Offensive Compariosn: Kenneth Faried
Mickey recieves the Faried comparison due to the fact that he can impact an offense without scoring the ball all that much. Mickey's high energy and rebounding effort and ability to go inside would give an offense a chance to have multiple possesions since Mickey isn't afraid to go inside and crash the glass. Mickey also recieves this comparison because what he lacks in size, he makes up for with athletisism. As a power forward, Mickey can run the floor and jump very well for his size. These attributes make him a threat on fast breaks since he can catch lobs with the best of them. With all of that being said, Mickey does also have a work in progress faceup game in his aresenal. Mickey has shown that he is capapble of knocking down 17 footers when he has his feet set. Mickey can also put the ball on the floor when he's comfortable and likes to use spin moves when attacking. Being an athletic forward with a faceup game in the works, Mickey looks like he could be a contributer off the bench for a team that could work him into their game.
Defensive Comparison: Draymond Green
A Draymond Green comparison may seem like high praise for a guy who hasn't played a single minute in the NBA, but the two are more alike than you might think. Muck like Green has done at times for the Warriors this season, Mickey was asked to play quite a bit of center during his time at LSU. At only 6'8" Mickey not only accepted the role, but thrived in it. After Washington center Robert Upshaw was dismissed from the team, Mickey actually took over as the nations leding shot blocker with over 3.5 a game. In an interview with DraftExpress, Mickey stated that in the NBA he felt like he can guard two through four. That statement seems quite acurate and Mickey might be selling himself short as he gaurded many a center at LSU. With the lateral quickness to guard the perimeter, and the strength to battle inside with players his size or bigger, Mickey very well could become a very veratile defender much like Defensive Player of the Year runner-up Draymond Green.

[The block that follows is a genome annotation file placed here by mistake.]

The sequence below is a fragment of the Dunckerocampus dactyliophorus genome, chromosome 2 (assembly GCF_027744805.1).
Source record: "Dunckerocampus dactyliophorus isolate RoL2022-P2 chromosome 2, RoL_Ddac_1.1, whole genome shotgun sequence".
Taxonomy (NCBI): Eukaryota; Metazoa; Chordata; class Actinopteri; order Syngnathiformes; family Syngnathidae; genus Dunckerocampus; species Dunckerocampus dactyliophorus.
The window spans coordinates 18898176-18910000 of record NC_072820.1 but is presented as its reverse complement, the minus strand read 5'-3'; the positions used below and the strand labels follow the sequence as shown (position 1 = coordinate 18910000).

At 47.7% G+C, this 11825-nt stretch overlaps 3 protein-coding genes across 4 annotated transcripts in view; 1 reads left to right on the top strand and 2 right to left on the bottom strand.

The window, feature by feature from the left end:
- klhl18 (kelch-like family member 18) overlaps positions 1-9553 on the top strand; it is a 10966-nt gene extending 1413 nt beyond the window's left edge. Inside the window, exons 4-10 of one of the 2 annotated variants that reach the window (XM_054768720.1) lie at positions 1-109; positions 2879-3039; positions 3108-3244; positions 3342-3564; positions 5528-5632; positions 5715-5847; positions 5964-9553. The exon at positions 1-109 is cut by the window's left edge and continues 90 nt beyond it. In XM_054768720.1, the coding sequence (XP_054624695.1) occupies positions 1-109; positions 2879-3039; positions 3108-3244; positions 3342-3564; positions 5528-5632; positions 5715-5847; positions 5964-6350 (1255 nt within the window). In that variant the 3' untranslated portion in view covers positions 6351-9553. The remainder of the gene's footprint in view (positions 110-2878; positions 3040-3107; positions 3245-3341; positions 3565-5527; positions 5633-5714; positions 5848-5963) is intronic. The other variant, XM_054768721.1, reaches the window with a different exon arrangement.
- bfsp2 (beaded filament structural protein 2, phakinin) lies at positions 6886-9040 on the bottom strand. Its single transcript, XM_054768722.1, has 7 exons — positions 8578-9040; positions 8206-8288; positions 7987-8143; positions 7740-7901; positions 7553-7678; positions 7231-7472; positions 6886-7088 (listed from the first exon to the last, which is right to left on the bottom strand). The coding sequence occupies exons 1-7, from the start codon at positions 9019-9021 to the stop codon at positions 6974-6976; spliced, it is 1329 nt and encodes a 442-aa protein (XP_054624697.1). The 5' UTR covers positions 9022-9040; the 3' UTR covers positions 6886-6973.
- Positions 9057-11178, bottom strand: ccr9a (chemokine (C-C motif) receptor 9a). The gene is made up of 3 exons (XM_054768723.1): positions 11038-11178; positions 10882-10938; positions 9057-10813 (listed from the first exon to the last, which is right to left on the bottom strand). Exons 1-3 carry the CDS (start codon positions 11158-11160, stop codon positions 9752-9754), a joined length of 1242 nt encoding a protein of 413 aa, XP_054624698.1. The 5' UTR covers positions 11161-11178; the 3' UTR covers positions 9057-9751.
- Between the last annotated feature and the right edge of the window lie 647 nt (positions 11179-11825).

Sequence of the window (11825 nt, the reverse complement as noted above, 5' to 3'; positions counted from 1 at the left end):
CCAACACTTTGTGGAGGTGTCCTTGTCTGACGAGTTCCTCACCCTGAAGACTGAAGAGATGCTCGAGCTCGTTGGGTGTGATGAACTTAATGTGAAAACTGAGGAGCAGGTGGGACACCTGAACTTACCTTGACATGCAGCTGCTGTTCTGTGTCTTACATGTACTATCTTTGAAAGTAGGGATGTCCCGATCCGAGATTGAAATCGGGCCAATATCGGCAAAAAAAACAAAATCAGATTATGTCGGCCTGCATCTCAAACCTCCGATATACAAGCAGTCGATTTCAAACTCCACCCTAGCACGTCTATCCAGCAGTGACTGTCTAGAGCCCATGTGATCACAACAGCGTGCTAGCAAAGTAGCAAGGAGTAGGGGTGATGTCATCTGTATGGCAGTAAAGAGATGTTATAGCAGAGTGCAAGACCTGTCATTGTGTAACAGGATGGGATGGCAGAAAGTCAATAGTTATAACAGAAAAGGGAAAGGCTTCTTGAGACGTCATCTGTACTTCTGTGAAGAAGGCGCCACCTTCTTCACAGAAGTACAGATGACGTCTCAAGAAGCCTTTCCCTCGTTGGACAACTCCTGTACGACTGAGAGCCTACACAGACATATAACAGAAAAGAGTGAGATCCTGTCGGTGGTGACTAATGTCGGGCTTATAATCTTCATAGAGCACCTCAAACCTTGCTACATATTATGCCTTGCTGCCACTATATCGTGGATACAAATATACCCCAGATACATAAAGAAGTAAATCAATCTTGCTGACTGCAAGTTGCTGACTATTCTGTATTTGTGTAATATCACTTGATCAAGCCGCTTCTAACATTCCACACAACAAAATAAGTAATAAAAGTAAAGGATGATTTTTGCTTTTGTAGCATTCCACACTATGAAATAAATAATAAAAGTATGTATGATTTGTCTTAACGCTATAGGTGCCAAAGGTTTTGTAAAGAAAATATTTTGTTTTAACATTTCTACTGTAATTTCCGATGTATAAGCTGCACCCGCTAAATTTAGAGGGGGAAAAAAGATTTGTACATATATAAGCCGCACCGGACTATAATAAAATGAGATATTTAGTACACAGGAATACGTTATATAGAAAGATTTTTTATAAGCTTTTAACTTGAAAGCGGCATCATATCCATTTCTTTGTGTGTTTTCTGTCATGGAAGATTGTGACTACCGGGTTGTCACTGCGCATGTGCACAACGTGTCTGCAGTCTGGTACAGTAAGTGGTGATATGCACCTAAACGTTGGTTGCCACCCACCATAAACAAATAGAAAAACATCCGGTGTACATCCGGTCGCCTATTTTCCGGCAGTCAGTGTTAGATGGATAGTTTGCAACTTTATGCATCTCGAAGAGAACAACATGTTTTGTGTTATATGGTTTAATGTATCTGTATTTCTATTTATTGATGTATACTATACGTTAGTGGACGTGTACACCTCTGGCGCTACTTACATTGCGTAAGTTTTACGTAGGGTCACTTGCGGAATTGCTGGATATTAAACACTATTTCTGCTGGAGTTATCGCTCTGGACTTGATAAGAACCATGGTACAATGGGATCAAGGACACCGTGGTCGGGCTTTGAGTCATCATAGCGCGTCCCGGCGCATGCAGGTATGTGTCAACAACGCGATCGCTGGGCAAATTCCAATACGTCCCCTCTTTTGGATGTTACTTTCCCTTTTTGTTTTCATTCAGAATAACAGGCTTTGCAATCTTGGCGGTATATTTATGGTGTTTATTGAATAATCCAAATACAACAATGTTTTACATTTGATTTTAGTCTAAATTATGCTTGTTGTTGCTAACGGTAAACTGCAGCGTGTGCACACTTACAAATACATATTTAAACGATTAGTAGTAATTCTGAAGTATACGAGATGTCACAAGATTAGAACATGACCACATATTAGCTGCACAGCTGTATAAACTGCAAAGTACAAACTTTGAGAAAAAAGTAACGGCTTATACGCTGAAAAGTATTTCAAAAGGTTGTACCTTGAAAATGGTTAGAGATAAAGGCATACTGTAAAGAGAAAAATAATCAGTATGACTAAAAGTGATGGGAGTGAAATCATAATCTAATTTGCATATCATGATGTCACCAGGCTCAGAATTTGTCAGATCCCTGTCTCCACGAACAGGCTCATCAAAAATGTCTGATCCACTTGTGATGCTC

Offensive Comparison: Tobias Harris
Again, this may seem like a stretch. Martin, like Tobias, is a combo forward who is closer to power forward size wise, but has more of a small forward offensive game. Martin did seem to go into somewhat of a slump offensively at LSU. While he still contributed, his shooting ability that helped him dominate in high school seemed to be non-existent at times. At times the bad shooting came from bad shot selection, which is something Martin will have to improve as he makes the transition to the NBA. The other times the bad shooting seemed to be bad luck. Good selection and mechanics but it just didn't want to seem to fall. As long as he continues to work, I see no reason why Martin couldn't be a great mid range shooter and even be fairly consistent from NBA 3 as well. To stay in the league Martin will have to be like Harris in the sense that he needs to do everything, and do it pretty well. Score, rebound, run the floor, space the floor, play multiple positions; these are all things Martin should look to do as he makes the jump into the NBA.
Defensive Comparison: James Harden
While this writer wanted to find a big to use for this comparison, he felt like James Harden fit best. The reason why? While all the tools are there, the effort has to be as well. Just like Harden could be a good defensive shooting guard, sometimes he lacks the effort on the defensive end. This would be something Martin would have to avoid at all costs. For a rookie big with some offensive ability, not playing defense could have you stuck on the bench when you could be contributing. If a coach lets you come off the bench and you score 12 but give up 14, you hurt more than you helped. For Martin, it will all come down to effort. Use the same length, jumping ability, athletisim, and energy you use on offense to be a good defender. Martin will have to show he is willing to help on BOTH ends of the floor in order to have a spot in the league. Theres not doubt he has the tools, he just has to set his mind to it.
For us LSU hoops fans, seeing these two get drafted will be a proud moment. Much like we watched Glen Davis, Brandon Bass, Anthony Randolph, Johnny O'Bryant, and a few select others do before will give us a good feeling knowing they came from Baton Rouge. As far is the future is concerned, I have a feeling that these two might not be the last forwards drafted out of LSU.